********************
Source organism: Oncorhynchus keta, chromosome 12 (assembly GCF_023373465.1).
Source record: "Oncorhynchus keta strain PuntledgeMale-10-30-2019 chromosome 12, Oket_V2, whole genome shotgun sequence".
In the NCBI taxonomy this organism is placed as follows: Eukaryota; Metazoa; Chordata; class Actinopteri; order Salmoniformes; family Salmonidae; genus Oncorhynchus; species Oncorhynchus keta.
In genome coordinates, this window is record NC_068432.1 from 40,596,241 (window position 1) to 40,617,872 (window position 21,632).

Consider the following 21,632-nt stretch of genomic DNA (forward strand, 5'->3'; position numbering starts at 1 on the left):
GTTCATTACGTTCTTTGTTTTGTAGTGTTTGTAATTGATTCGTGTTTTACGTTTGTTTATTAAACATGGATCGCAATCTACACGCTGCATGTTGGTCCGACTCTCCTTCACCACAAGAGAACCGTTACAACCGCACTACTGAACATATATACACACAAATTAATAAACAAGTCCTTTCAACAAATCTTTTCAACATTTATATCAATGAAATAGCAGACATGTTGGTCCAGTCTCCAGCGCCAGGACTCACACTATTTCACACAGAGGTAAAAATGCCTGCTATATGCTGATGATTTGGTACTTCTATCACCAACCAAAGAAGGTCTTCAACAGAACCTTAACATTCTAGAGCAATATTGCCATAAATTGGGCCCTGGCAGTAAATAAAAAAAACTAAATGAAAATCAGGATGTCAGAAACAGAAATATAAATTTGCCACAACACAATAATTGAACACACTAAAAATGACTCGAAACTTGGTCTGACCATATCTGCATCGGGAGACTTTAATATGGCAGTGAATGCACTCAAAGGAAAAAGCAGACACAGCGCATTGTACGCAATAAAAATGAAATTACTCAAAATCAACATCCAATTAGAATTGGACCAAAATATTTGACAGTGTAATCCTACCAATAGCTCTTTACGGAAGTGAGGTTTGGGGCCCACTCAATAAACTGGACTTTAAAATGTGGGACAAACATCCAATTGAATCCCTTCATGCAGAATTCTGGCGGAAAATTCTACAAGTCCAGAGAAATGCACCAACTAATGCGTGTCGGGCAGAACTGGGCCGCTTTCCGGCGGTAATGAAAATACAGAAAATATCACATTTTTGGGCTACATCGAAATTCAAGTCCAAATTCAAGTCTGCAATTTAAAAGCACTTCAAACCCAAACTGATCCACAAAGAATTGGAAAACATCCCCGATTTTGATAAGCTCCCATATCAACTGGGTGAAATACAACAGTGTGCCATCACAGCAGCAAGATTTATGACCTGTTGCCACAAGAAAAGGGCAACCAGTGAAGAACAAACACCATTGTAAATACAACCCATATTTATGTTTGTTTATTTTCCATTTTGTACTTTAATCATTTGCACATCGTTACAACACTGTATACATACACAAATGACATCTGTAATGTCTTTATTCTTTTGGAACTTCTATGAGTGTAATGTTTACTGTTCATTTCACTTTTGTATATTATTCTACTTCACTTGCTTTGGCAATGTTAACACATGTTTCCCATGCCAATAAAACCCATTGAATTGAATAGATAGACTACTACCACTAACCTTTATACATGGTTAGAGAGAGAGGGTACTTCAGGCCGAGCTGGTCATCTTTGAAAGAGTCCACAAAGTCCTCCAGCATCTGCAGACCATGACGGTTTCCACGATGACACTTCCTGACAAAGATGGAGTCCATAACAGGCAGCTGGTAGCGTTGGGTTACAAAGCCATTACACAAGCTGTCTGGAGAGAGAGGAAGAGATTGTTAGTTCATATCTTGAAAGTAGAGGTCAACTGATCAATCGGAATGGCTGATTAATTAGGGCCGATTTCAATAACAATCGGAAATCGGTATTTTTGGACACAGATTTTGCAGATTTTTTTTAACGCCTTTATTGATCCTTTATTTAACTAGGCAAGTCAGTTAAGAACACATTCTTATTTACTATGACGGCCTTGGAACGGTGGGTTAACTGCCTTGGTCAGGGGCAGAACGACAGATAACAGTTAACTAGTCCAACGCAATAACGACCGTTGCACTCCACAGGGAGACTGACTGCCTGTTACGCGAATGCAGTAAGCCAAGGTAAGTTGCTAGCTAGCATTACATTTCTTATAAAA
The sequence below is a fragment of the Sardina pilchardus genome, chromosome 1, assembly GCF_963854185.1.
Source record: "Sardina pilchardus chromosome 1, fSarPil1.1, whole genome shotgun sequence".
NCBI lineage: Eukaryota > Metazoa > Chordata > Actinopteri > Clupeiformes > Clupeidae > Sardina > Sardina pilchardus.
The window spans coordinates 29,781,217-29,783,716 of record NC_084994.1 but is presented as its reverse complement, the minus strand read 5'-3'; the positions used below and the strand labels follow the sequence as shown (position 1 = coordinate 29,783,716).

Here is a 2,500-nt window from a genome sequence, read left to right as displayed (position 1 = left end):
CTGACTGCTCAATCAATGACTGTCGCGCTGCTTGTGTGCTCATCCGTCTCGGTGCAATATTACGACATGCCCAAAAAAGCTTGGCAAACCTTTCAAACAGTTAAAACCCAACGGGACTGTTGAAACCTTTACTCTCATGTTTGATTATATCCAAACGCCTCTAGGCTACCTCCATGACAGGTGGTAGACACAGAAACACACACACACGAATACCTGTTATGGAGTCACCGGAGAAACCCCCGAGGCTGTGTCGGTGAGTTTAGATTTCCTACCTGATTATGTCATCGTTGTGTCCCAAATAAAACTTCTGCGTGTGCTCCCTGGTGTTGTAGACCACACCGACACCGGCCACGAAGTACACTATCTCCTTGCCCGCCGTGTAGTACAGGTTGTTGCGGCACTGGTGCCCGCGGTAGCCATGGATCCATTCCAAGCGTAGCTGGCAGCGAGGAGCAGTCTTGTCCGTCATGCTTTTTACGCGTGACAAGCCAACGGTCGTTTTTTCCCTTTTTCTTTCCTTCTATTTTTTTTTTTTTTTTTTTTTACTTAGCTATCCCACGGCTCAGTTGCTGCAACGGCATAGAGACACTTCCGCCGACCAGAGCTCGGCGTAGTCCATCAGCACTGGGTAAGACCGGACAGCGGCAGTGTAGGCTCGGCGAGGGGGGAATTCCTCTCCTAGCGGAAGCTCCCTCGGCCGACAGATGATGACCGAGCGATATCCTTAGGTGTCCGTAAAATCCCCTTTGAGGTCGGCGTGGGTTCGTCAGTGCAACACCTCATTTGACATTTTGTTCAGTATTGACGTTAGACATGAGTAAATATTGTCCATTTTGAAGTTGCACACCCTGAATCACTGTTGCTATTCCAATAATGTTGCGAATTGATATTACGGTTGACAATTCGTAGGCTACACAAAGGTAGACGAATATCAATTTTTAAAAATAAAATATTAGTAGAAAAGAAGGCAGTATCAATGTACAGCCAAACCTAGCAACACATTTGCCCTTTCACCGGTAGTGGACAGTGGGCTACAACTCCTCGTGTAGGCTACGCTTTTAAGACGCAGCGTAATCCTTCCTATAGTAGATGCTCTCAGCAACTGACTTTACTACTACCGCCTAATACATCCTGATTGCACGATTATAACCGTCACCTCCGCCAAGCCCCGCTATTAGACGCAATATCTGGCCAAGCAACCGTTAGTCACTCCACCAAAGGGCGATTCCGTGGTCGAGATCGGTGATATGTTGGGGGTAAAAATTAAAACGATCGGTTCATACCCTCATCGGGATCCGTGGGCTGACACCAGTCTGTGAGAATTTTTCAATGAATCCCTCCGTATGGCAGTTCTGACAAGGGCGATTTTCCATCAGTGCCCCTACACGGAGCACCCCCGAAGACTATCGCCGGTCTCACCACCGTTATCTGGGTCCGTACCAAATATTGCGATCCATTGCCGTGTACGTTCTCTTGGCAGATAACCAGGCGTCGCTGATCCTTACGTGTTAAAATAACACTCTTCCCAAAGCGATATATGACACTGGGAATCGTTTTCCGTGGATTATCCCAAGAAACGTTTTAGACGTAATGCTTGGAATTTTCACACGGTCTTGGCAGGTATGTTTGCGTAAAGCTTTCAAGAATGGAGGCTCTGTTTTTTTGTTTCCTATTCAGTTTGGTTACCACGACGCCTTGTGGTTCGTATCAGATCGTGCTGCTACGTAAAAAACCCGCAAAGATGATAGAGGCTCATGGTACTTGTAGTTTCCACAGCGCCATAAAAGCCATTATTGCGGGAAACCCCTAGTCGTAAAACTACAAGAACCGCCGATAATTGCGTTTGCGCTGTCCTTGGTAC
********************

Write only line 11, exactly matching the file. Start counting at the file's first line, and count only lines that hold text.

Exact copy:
Here is a 2,500-nt window from a genome sequence, read left to right as displayed (position 1 = left end):